Summer is finally here. After a long, wet June, July has brought the sunshine: five straight days (and counting!) of temperatures in the high 20s, plus over the weekend I a) went swimming in the lake, and b) bought a pint of fresh raspberries. That pretty much settles it.
It also means that it’s prime tomato growing season. This weekend in addition to a) and b) above, I planted some tomato plants in a very sunny spot beside the house, and hopefully towards the end of August, I will be rewarded with juicy, red, succulent fruit (says the girl who doesn’t usually like tomatoes all that much). In the meantime, I’ll be brushing up on my best tomato recipes.
Like this tomato basil risotto, spiked with a little bit of lemon zest and lots of parmesan cheese, inspired by Nick at Frugal Feeding. I made this a few weeks ago with store bought tomatoes, and while they were looking pretty good for being not-quite-yet-in-season, I still roasted them in the oven first to intensify their flavour. They brought a slightly tart sweetness to the final dish along with the herbaceous basil and bright lemon. Really, really yummy.
Risotto is a particularly good basic dish to have in your back pocket because it uses pantry staples and can be infinitely varied depending on what you have at hand, tomatoes and basil or otherwise. I’ve gotten to the point where I don’t really need a recipe anymore, so what follows is more of a stream of consciousness than a traditional recipe (but my method is based on this recipe if you need more structure.) Anyway, if you have never tried to make risotto, consider this an encouraging kick in the pants 😉
Tomato Basil Risotto
Makes 3 – 4 servings.
Halve a few handfuls of cherry tomatoes and arrange them, cut side up, on a baking sheet lined with parchment paper. Drizzle them lightly with olive oil and a sprinkle of salt and pepper and pop them into a 375˚F oven for about 30 minutes or so, until they look shriveled. Remove from the oven and set aside. (If you’ve got a little more time, see this post for truly slow-roasted tomatoes – they’re like candy!)
Meanwhile, set a saucepan with 4 cups of good quality chicken stock (homemade if you’ve got it – just not powdered stock, please!) on the stove, cover, and bring it to a boil, then reduce to low heat and keep hot. Chop 1 small onion into a small dice. Heat a medium sized, shallow pan (I use a small Dutch oven) over medium or medium-low heat and add a splash of olive oil and a dab of butter. When the butter foams, add the diced onion and sauté until translucent. Add 1 cup of arborio or other risotto-appropriate rice to the saucepan and stir it around to coat it with the oil and butter. Cook until the rice starts to look translucent around the edges and makes clinking noises like glass beads against the bottom of the pan. (If you run out of stock before the rice is cooked, you can just add boiling water.)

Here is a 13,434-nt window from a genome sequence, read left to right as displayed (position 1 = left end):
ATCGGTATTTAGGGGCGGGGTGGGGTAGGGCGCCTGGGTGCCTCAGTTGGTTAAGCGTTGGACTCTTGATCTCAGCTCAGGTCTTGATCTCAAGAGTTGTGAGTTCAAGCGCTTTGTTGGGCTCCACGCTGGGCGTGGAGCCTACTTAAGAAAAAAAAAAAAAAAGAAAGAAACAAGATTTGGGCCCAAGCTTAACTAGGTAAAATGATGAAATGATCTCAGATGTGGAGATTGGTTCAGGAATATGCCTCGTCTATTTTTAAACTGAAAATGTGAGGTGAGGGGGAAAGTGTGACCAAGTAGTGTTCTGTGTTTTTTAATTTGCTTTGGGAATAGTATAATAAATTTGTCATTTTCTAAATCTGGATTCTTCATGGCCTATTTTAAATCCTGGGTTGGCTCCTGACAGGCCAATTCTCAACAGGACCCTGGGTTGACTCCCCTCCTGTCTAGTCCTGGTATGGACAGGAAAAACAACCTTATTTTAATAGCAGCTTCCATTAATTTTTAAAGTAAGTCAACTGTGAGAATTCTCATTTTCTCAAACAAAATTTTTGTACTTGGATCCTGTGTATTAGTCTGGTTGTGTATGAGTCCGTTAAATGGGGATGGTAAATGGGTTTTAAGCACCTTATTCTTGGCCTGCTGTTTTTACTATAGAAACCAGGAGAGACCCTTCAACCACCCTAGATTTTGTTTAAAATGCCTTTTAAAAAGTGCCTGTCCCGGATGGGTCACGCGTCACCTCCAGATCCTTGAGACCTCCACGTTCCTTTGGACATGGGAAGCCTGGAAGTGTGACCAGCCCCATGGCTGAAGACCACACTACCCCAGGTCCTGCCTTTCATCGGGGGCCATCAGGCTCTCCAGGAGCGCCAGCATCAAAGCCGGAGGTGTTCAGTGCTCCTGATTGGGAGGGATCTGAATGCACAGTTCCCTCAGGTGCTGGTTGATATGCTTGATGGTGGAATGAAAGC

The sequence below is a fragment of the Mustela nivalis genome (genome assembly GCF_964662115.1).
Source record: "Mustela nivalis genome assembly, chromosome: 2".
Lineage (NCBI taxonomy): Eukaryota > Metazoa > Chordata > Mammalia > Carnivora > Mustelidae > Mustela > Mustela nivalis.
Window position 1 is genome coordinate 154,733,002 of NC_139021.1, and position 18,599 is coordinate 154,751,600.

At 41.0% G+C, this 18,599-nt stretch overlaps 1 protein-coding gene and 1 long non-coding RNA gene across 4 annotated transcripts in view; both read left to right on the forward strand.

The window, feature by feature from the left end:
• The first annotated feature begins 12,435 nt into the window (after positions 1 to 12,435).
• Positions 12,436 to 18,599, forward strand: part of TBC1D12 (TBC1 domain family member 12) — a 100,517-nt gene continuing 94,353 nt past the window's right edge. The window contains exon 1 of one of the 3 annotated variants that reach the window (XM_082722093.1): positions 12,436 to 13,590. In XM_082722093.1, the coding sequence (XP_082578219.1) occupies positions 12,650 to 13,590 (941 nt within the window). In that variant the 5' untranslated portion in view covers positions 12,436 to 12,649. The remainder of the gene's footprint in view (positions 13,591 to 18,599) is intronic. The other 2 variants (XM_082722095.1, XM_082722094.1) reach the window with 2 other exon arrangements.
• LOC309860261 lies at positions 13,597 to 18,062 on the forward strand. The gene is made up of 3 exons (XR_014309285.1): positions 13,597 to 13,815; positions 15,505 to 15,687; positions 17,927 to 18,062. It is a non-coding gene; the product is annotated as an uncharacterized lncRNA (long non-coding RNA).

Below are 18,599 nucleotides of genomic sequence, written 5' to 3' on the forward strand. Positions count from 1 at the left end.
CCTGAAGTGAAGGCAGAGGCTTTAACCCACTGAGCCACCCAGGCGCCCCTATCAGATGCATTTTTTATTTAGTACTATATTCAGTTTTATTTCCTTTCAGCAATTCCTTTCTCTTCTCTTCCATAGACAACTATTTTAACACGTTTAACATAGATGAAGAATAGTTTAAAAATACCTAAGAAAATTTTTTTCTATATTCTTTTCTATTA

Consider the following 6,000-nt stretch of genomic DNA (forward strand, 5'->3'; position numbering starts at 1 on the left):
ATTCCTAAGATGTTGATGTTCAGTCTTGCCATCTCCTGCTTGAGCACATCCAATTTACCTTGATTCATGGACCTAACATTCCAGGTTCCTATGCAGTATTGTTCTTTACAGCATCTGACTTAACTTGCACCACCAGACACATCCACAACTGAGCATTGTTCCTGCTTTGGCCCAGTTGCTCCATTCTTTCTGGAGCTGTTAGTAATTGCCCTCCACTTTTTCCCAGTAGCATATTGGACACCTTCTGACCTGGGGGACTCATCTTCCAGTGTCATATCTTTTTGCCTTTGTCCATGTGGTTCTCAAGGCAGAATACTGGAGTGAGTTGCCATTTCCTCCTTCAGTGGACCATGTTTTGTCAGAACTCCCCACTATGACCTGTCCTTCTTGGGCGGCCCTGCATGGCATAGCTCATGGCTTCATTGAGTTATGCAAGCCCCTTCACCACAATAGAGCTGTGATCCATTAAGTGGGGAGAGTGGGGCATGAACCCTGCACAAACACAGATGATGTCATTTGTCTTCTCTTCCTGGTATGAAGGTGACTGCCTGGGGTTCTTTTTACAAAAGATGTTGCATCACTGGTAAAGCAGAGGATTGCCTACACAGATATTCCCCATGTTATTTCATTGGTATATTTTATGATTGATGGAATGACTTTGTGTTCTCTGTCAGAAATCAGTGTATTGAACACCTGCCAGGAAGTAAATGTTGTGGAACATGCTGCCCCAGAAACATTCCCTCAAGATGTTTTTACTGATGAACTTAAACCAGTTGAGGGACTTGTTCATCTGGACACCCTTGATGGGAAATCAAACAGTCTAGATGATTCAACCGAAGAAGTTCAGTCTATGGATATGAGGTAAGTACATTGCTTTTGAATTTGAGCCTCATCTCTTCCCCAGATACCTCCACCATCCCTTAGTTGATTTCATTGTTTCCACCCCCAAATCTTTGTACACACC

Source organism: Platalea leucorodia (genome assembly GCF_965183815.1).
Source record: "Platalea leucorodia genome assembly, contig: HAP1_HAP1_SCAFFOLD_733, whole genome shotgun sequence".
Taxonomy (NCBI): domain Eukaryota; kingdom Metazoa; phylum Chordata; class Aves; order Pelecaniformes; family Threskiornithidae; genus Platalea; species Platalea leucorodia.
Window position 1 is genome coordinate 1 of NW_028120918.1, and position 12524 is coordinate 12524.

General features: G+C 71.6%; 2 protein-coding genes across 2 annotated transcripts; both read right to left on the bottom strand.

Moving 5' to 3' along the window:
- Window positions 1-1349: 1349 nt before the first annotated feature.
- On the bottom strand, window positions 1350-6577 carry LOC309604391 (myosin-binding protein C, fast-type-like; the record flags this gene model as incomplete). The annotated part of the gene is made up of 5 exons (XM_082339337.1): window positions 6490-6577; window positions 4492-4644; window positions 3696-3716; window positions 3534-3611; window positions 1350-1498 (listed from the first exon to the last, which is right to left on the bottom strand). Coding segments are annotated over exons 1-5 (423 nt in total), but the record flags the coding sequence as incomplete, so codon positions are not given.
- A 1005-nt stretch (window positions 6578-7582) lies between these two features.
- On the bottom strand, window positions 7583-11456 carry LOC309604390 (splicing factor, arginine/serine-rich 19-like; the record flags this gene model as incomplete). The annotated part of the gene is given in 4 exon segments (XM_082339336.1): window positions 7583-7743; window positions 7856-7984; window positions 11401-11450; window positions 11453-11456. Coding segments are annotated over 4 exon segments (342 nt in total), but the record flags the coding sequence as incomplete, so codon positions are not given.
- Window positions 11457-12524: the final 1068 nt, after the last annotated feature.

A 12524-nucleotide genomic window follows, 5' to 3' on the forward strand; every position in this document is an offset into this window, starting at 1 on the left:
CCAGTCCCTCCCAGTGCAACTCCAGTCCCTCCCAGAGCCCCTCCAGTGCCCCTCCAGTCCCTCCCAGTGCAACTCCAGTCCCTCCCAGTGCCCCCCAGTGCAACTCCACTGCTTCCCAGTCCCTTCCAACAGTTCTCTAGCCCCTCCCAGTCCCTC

At this point you can add a splash of white wine to deglaze the pan and start cooking the rice, but I never have any around so I just add a ladle full of hot stock.
Stir and allow the liquid (either wine or stock) to evaporate, then add 2 ladles of stock, give it a stir, and allow it to simmer, stirring occasionally, until you can see the bottom of the pan when you stir.
Add another few ladle-fuls of stock and repeat. (This technique is called “flooding” and it means you don’t have to stand over the risotto constantly adding tiny amounts of stock and neurotically stirring – if that’s your preferred risotto-making method, more power to you, but it’s not my thing.) The trick is to always have the risotto at a gentle simmer – too much and the liquid will evaporate too soon, too little and it will turn to mush.
Continue adding stock and stirring until the rice is al dente (like perfectly-cooked pasta) and suspended in a sauce with the consistency of heavy cream. Add one final small ladle of stock and remove from the heat. Stir in:
a large pat of butter
the roasted tomatoes (save a few for garnish)
a good handful of basil leaves, torn or chopped into strips (reserve a few whole leaves for garnish)
a good handful of grated parmesan cheese
a bunch of lemon zest
salt and pepper
Put the lid on the risotto and allow it to sit for about 5 minutes to absorb the flavours.
Serve topped with the reserved roasted tomatoes and basil leaves and extra parmesan cheese.